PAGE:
We didn’t say a word as we walked out of the house we had eaten dinner in and got into our car and shut the door behind us.
My husband looked at me and said, “Don’t say it.”
We both knew he was talking about the beautiful farmhouse we had just left.
I tried to hold it in. I really did. I sighed and we both knew we were going to talk about it. “Did you see the tile on the bathroom floors?” I asked. “The huge island and cabinets–oh, that kitchen. Did you see that massive fridge?”
“It was beautiful. I wish we had floors like that. That house felt like us,” he said wistfully.
Yeah, that was it. It was like my dream house. For some stupid reason, my eyes filled with tears and I hated the thoughts that filled my head. I said them out loud because Terrell is the one person who knows me best and loves me most, even when I’m a terrible sinner. “If we hadn’t started Mercy House, we could have had a house like that.”
He smiled sadly because on the way to that very same dinner, after a very fulfilling day at work, I had said, “I love going to work every day. I love Mercy House, our life.”
Just like that–in a couple of hours while washing my hands over a farmhouse sink–I had forgotten.
I’m not sure if my husband noticed the silent tears that slipped down my cheek on the drive home. I wiped them away as quickly as they fell. I pushed away doubt and regret and the selfishness that threatened to choke my joy and purpose.
And while I’m certainly not proud of my words and feelings, I have to wonder if this is what happens when we make things about us.
David Platt says, “In a world where everything revolves around yourself- protect yourself, promote yourself, comfort yourself, and take care of yourself-Jesus says, “Crucify yourself.”
I don’t regret starting Mercy House, giving my kids a worldview, shaking up our normal with a view of the world’s. But some days when I get too focused on myself, I grieve what I might be missing. And I don’t like myself for it.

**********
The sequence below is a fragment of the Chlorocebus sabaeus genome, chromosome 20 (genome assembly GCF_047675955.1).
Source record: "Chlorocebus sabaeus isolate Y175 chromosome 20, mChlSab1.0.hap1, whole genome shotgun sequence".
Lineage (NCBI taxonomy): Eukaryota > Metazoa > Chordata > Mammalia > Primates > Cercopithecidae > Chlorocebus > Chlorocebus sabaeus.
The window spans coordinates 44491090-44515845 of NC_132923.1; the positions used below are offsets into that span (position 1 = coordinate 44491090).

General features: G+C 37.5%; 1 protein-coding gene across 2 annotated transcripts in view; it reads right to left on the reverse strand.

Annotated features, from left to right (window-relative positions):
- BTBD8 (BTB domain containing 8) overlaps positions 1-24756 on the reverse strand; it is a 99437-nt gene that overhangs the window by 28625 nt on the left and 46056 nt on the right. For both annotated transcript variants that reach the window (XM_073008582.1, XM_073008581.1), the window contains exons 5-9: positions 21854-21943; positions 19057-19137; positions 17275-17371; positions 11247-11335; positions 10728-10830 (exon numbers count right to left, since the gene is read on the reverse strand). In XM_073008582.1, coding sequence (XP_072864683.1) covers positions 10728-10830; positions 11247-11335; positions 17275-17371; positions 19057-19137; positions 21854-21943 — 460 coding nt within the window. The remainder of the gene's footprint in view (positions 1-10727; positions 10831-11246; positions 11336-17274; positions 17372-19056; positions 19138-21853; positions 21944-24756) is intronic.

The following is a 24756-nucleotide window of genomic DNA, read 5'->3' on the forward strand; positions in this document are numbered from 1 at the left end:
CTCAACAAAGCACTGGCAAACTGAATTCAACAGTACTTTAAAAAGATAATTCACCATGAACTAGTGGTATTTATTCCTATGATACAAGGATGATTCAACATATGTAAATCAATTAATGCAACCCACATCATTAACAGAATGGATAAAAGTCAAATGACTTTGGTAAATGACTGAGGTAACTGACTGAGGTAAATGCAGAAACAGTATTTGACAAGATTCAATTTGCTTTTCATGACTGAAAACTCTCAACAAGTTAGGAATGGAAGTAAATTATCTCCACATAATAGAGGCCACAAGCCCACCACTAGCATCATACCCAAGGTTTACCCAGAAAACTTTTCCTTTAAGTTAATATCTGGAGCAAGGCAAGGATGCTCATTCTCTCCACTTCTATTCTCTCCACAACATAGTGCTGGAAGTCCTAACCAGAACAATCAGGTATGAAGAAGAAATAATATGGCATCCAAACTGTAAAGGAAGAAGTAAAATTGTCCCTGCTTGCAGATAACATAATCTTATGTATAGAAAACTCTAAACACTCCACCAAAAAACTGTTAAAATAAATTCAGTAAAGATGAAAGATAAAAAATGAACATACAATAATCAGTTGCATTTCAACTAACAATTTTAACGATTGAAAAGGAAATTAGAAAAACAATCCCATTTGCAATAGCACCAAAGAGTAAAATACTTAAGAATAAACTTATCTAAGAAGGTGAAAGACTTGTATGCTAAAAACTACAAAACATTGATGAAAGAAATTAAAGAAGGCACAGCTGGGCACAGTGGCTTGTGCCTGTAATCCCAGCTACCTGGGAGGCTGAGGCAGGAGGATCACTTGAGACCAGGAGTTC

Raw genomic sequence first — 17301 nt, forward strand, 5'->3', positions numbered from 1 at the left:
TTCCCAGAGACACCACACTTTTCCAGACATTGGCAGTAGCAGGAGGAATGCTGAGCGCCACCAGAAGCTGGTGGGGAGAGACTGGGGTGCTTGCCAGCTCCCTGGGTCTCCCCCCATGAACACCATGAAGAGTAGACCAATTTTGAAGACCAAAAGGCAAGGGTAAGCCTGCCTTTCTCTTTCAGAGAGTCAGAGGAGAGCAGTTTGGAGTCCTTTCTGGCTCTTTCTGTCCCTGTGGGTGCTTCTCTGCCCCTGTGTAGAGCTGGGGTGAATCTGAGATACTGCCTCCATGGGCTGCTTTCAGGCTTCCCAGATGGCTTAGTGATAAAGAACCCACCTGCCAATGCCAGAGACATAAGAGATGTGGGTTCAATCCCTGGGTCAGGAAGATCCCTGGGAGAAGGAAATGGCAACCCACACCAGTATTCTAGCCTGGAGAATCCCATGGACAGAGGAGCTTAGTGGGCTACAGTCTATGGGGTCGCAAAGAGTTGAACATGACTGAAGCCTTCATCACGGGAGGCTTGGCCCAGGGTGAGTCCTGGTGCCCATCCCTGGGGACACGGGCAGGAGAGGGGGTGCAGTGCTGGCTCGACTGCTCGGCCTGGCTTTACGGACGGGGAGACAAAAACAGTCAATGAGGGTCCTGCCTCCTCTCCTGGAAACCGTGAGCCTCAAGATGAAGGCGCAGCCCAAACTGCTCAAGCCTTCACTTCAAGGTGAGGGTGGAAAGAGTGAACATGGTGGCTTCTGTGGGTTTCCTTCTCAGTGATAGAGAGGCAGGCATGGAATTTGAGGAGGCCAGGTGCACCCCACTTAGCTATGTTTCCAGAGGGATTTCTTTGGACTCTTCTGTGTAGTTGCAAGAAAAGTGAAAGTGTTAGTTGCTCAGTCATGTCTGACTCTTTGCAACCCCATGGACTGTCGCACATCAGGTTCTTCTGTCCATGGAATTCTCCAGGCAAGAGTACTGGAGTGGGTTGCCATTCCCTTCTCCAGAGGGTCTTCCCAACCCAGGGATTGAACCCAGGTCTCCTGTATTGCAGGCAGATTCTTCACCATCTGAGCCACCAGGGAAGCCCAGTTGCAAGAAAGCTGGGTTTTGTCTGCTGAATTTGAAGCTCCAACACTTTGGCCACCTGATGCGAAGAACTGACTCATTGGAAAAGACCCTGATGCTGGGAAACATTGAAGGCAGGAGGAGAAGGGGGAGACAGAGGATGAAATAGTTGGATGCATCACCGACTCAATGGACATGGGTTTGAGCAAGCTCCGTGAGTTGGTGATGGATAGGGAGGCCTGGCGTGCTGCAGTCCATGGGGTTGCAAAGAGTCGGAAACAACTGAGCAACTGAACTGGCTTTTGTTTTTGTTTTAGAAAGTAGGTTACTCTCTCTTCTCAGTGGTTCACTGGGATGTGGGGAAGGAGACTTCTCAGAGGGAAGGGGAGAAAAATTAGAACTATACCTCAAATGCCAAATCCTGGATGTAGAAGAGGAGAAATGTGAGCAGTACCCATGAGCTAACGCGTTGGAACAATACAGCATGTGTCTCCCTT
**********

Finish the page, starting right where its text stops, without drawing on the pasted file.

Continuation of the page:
Because in my gut, I truly believe Francis Chan’s words, “Downsizing so that others might upgrade is biblical and beautiful and nearly unheard of,” This is the kind of life I want to live. Some days I just need to remind myself.
The rest of the night I felt unsatisfied –not with what I don’t have– but for not being thankful for what I do have.
The following day, a big shipment of fair trade product from Kenya arrived on my front step and I eagerly opened it. I pulled out bags of jewelry from our new fall collection and bracelets to restock our Code Collection. A slip of paper fell out of the bag I was holding and I bent down to pick it up. I knew the paper would be the code for the bracelets I was holding. It said, “It is not about us.”
I felt a gut punch because I was immediately back in the sweltering room in Nairobi with some of the most precious women in the world teaching them how to make these bracelets and explaining some of the messages that were new phrases to them.
When I got to this bracelet, I tried to describe our life here and how easy it is to get sucked into our culture of wanting more. I held up the tiny gold beaded bracelet and slowly decoded each word as they wrote down the letters, “I-t –i -s — n-o-t — a-b-o-u-t–u-s”
Standing in my foyer at home, with those bracelets in my hand, I got the message loud and clear.
Today, you can get an amazing deal and join me in wearing a “It is not about us” reminder on your wrists for just $7. Half price! Here are the available options in our Code Collection: But First, Coffee|Hope Is An Ocean|Hip Hip Hooray|You Are My Favorite|In Christ Alone|Love Mercy|It Is Not About Us|Be Awesome|World Changer |I Love You. I Know (Set of two)
It’s not a secret: It’s not about us.